One particular category of extensions that caught our attention was bots, smart little programs that respond and take action based on messages you write in slack. There are lots of bots available but we’re developers, so lets hack our own.

Building Bowie

Rather than build a chat robot from scratch I took advantage of Hubot, a customisable robot made by Github.

Hubot provides you with the basic setup for a chatbot and allows you to customise it with your own cutom scripts. Following some basic tutorials, getting setup with Hubot on Heroku and working with your Slack team is pretty quick and easy. Then with a name change and avatar you have your own personalised chatbot.


Writing custom scripts for Bowie

Writing custom scripts for Bowie is just as easy. All it takes is a single file and a few lines of coffescript to setup a basic command. Just to test the water I created a simple command that would make Bowie randomly bark when the word ‘bark’ is written in a message. Here’s what the code looks like.

Running a quick test in Slack and as you can see Bowie is alive and barking!

As amusing as this script is, its not very useful. So lets take it further by allowing our chatbot to control the music in the studio.

Creating the DJ script

The idea is that we ask Bowie to play us a song using Slack, so by writing @bowie dj play lionel ritchie Bowie will search Spotify for lionel ritchie and play a song.

To get this working I created a Node app called Djay. This app will accept requests through its API, search for a track via the Spotify Web API and then play the song through the Spotify App through its Applescript API.

It might seem complicated but it can be broken down into a few simple steps:

  1. A Bowie script inteperets a Slack messages asking to play a song, something like:@bowie dj play lionel ritchie
  2. Bowie then sends an API request to our Node app called Djay with the query (lionel ritchie)
  3. Djay receives the API requests and uses the query to search the Spotify Web API for a track
  4. When a track is found, Djay takes the track information and tells the Spotify App to play that track via the Spotify Applescript API
  5. Djay will then send a message back to Bowie with the information about the new track being played
  6. Bowie then uses that information to create a Slack message to inform the team of the new track

To build the Djay app I used the following modules:

  • Express – Framework to build the API endpoints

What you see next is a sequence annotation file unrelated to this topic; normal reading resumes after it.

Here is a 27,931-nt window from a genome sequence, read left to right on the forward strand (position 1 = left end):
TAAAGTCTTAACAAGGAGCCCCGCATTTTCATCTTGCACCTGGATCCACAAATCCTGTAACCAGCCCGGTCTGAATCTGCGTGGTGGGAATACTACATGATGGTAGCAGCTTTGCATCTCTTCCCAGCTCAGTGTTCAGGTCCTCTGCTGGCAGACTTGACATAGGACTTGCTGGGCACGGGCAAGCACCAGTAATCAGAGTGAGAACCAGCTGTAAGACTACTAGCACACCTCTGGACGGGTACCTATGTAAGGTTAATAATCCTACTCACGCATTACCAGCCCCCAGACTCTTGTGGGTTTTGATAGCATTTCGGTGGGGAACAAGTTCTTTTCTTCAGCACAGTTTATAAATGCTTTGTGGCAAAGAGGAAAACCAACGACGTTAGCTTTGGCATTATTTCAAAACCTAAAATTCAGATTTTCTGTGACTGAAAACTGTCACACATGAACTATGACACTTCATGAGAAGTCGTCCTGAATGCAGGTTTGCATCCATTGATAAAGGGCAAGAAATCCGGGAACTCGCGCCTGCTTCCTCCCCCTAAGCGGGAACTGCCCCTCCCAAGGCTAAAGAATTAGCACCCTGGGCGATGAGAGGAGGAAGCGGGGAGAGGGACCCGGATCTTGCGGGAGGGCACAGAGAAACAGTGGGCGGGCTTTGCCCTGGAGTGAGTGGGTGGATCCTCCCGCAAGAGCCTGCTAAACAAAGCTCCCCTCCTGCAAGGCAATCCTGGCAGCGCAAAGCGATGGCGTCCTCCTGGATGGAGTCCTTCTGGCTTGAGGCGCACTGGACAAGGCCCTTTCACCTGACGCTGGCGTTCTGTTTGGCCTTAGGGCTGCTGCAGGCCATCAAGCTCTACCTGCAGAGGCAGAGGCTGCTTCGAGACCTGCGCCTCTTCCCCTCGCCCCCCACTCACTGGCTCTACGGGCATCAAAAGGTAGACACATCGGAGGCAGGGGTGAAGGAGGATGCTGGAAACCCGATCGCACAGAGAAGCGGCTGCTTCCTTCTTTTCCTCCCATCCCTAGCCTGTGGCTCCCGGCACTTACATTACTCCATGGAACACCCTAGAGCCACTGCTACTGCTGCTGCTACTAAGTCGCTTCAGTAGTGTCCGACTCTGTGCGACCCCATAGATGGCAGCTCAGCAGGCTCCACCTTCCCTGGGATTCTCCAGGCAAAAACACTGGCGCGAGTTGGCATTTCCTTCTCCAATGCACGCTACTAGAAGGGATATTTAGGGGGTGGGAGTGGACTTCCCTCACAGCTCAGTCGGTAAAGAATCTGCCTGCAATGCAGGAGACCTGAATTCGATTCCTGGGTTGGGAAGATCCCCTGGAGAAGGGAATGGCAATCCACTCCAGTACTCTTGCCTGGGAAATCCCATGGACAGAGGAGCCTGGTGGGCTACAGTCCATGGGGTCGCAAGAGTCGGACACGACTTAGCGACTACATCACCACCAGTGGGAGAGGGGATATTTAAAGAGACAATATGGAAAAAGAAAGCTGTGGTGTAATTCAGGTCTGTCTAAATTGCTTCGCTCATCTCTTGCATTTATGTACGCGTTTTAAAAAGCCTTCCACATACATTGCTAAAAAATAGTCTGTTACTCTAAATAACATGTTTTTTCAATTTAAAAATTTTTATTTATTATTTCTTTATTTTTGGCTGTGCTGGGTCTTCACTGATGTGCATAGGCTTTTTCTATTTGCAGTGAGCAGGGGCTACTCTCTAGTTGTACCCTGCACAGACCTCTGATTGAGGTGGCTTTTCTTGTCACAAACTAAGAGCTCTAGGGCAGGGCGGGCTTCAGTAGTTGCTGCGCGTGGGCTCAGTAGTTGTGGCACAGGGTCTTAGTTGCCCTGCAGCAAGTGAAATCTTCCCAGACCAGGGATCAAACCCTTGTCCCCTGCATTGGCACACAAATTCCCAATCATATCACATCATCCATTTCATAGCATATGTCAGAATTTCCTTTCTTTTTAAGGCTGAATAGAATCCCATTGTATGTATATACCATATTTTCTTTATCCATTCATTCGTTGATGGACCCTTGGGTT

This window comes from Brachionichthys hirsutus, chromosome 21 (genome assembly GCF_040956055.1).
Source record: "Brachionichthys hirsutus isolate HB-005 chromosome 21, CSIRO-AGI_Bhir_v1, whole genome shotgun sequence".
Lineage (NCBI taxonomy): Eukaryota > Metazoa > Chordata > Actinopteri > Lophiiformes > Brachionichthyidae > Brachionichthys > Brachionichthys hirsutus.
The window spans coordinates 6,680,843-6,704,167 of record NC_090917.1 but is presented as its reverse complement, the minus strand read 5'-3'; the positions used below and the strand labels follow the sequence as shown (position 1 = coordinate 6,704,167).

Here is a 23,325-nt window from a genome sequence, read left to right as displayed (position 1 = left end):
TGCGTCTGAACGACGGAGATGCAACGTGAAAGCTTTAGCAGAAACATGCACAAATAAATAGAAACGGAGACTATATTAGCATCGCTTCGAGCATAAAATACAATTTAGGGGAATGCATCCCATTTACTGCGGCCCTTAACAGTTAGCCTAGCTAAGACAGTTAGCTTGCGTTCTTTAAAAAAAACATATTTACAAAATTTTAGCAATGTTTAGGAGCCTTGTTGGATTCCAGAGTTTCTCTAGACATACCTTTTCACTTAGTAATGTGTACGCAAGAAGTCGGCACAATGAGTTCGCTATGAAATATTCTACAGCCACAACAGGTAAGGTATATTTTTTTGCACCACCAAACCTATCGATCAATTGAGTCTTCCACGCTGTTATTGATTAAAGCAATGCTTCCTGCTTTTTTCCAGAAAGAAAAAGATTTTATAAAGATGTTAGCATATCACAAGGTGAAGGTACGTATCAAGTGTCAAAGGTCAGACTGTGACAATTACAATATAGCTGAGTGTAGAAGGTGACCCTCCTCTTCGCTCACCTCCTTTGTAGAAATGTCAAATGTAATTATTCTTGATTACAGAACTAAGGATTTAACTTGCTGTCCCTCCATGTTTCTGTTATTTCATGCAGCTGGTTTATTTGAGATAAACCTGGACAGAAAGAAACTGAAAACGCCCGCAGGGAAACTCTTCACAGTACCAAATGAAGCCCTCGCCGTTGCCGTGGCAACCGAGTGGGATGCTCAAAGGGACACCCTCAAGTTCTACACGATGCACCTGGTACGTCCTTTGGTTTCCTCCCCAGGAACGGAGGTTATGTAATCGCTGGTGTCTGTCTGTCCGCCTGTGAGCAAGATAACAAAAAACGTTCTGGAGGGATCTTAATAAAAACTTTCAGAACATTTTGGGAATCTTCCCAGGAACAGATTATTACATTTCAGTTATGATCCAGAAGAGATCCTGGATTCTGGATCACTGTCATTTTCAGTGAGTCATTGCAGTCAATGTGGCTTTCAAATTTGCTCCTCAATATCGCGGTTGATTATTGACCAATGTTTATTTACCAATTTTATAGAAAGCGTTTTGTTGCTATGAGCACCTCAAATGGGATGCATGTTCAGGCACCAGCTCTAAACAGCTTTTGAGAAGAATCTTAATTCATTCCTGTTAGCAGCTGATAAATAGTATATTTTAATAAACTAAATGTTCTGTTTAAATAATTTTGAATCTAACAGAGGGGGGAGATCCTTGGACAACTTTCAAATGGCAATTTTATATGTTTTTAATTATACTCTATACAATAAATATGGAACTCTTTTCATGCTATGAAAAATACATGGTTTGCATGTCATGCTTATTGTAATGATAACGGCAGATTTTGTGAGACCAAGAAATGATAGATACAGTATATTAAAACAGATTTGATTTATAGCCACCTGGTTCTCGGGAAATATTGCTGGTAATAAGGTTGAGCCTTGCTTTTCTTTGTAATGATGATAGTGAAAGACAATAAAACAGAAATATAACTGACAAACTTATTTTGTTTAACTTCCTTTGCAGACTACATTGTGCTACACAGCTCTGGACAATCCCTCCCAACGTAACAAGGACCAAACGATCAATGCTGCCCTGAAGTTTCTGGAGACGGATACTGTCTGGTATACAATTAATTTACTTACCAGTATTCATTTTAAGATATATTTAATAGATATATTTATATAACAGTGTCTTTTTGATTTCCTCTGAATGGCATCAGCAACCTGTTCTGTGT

• Ngrok – For opening up the Djay API to the world and Bowie to send requests to
  • Spotify Applescript – For controlling the Spotify App in Node

Once the app was built I then moved onto creating the Bowie script to handle our dj requests focusing on the @bowie dj play ... command. Once finished we could now control a designated Spotify app through Slack using Bowie, heres the result.

With all the difficult work out the way I took things further by adding a few more commands. Heres the entire list of dj commands available with Bowie.

  • dj play <search> – Play a track via the <search> parameter
  • dj any <search> – Play a random track via <search> parameter
  • dj now – See whats currently playing
  • dj volume <volume> – Set the volume up, down or 0-100
  • dj next – Play the next track
  • dj previous – Play the previous track
  • dj pause – Pause the current track
  • dj resume – Resume the current track

Now we have our own personal chatbot at work, who barks and controls the music in the studio. Needless to say, this set up is a huge success with the team and has us all dancing on the ceiling!

Somewhere over the rainbow…

I’ve just made the best cake ever. Take a seat and i'll tell you about it.

I’m not saying I’m the greatest chef in the world or anything – but I surprise myself. I have made the best cake in the world – perhaps even the universe. They will sing songs of my brilliance for years to come.

I’ve made a rainbow cake. That’s cooking lingo for ‘cake of many colours’. Let me tell you something – before I made this cake I was a wanderer with no direction, now I have a purpose in my life – you wouldn’t understand. Now that I can safely say that I’m a fully trained Grade-A chef, my team-mates here will be thrilled at the culinary delights I’m going to be making in the future, every Monday – no, every weekday will be a cake day.

I’ll keep it simple for you – I bought the ingredients from a shop and mixed them together – in a bowl. I won’t tell you the recipe because I’m going to have to license it. I could go on Dragons Den with it – It’s a money spinner.









Here’s what my colleagues thought of my magnificence…

The consistency is a bit… yeah.

– Joe Grainger

I don’t like your cake.

– Zander Grinfeld

10 out of 10… for effort.

– Andy Hurtel-Hymans.


Nonsense. I’ll prove it.



My cake was recently launched into space to feed the astronauts on the International Space Station – and they loved it! You gotta spread this cake around it can’t stay on Earth – that’s selfish.

You can’t argue with that can you. I’m going to ignore the comments of my team mates, they must have been talking about a different cake.





NASA 2016

Building a game with Node.js